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Apr 01, 2011 (Vol. 31, No. 7)

BraInSitu

URL:www.nibb.ac.jp/brish/indexE.html
  • ISH protocols
  • Many atlas features "in preparation"

OK, so here’s the “situ”ation—if you enjoy clever portmanteau words, then BraInSitu is right up your alley. (And, oh yeah, if you’re interested in molecular neuroanatomy—that is, the expression patterns of genes in the brain—then you’ll also probably enjoy this site!) BraInSitu is more of an exhibition of various in situ hybridization techniques and specific two- and three-probe combinations, rather than a comprehensive atlas of gene expression, although there are some examples of serial sections stained for various gene markers in the monkey. Many of the genes are listed as “in preparation,” however. (A comparable mouse atlas is also “in preparation.”) One of the more useful aspects of this site is the collection of in situ protocols. There is also a database of probes that have been previously published either by the group behind the website or by others.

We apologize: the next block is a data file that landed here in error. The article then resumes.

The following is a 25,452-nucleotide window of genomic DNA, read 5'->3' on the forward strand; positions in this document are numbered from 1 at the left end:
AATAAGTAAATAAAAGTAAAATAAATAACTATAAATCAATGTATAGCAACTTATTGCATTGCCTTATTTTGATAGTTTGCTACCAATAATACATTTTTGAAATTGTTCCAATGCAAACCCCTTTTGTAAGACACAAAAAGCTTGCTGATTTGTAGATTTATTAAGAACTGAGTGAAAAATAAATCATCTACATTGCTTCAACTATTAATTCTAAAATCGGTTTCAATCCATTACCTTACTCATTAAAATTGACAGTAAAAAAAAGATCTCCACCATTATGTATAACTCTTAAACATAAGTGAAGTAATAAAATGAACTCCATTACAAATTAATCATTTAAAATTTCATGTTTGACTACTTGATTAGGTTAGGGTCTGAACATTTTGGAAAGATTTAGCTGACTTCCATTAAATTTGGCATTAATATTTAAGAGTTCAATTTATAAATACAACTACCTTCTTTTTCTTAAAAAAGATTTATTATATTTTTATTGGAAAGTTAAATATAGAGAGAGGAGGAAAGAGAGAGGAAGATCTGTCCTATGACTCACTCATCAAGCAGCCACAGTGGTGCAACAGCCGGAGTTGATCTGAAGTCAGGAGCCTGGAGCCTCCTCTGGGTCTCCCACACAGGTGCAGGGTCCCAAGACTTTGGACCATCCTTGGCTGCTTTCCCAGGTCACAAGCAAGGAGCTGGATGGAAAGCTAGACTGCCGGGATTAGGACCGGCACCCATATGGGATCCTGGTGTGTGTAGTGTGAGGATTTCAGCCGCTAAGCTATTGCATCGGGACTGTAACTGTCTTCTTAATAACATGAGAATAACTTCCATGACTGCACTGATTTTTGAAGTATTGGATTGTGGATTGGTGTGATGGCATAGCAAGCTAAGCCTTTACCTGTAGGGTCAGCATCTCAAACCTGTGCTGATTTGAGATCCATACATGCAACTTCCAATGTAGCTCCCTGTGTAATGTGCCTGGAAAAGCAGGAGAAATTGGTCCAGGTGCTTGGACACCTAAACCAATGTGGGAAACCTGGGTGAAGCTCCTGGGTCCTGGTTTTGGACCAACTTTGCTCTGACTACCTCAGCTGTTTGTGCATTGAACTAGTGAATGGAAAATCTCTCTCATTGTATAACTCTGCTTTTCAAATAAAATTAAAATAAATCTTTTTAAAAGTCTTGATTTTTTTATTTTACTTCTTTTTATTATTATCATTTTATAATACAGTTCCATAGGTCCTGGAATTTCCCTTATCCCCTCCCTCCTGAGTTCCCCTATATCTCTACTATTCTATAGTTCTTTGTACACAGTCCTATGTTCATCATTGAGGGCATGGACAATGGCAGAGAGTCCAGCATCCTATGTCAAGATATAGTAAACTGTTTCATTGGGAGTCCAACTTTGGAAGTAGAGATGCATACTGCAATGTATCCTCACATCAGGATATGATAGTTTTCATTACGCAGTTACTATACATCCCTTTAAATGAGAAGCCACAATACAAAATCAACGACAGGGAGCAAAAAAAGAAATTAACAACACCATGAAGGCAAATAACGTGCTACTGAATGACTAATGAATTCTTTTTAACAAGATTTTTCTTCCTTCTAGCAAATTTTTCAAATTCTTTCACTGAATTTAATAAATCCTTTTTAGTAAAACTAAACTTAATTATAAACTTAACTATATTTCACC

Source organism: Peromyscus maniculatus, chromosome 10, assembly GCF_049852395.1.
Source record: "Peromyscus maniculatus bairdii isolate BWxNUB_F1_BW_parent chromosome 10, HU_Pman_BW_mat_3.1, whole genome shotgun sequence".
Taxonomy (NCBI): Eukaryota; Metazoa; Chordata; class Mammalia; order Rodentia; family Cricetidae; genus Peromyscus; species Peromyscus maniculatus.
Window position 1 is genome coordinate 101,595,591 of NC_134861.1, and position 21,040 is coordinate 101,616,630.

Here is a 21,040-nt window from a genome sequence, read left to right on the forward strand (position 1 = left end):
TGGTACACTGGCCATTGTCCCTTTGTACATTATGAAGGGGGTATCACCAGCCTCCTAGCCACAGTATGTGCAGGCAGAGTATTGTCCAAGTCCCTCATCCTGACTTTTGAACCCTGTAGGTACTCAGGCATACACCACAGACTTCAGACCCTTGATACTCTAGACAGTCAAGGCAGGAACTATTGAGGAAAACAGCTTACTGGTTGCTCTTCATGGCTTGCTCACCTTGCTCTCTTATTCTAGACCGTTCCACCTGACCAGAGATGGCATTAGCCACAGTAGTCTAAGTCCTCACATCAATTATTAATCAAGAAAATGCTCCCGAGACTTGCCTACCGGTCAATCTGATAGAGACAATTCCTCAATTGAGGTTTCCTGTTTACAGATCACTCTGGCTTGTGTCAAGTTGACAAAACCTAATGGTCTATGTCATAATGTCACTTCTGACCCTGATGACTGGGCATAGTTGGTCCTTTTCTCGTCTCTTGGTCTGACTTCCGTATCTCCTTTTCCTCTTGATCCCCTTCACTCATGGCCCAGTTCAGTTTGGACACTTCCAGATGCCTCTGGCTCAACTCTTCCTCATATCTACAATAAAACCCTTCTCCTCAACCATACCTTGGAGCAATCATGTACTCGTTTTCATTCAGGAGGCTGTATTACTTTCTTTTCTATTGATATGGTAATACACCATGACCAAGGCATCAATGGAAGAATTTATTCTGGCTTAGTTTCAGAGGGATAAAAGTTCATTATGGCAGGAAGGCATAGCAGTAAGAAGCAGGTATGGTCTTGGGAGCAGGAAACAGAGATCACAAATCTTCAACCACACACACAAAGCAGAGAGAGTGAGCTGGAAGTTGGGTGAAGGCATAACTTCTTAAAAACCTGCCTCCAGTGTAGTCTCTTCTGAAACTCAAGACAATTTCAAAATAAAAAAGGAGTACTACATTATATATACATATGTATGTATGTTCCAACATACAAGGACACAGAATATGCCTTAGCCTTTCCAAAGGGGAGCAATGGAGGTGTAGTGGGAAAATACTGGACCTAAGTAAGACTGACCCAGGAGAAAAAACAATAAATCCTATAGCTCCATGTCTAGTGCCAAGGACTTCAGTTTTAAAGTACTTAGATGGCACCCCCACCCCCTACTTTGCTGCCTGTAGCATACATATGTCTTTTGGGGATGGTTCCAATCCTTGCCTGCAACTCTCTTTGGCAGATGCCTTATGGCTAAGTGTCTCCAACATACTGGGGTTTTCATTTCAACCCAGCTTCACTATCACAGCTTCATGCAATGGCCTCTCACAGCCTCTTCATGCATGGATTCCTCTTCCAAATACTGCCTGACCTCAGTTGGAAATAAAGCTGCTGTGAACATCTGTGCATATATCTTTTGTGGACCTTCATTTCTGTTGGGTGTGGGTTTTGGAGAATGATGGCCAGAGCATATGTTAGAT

• Key:
  • Strong Points
  • Weak Points
  • Ratings:
  • Excellent
  • Very Good
  • Good


*The opinions expressed are solely those of the author(s) and should not be construed as reflecting the viewpoints of the publisher, Genetic Engineering & Biotechnology News, Mary Ann Liebert, Inc., the publishing house, or employees and affiliates thereof.

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Scientifically Studying Ecstasy

MDMA (commonly known as the empathogen “ecstasy”) is classified as a Schedule 1 drug, which is reserved for compounds with no accepted medical use and a high abuse potential. Two researchers from Stanford, however, call for a rigorous scientific exploration of MDMA's effects to identify precisely how the drug works, the data from which could be used to develop therapeutic compounds.

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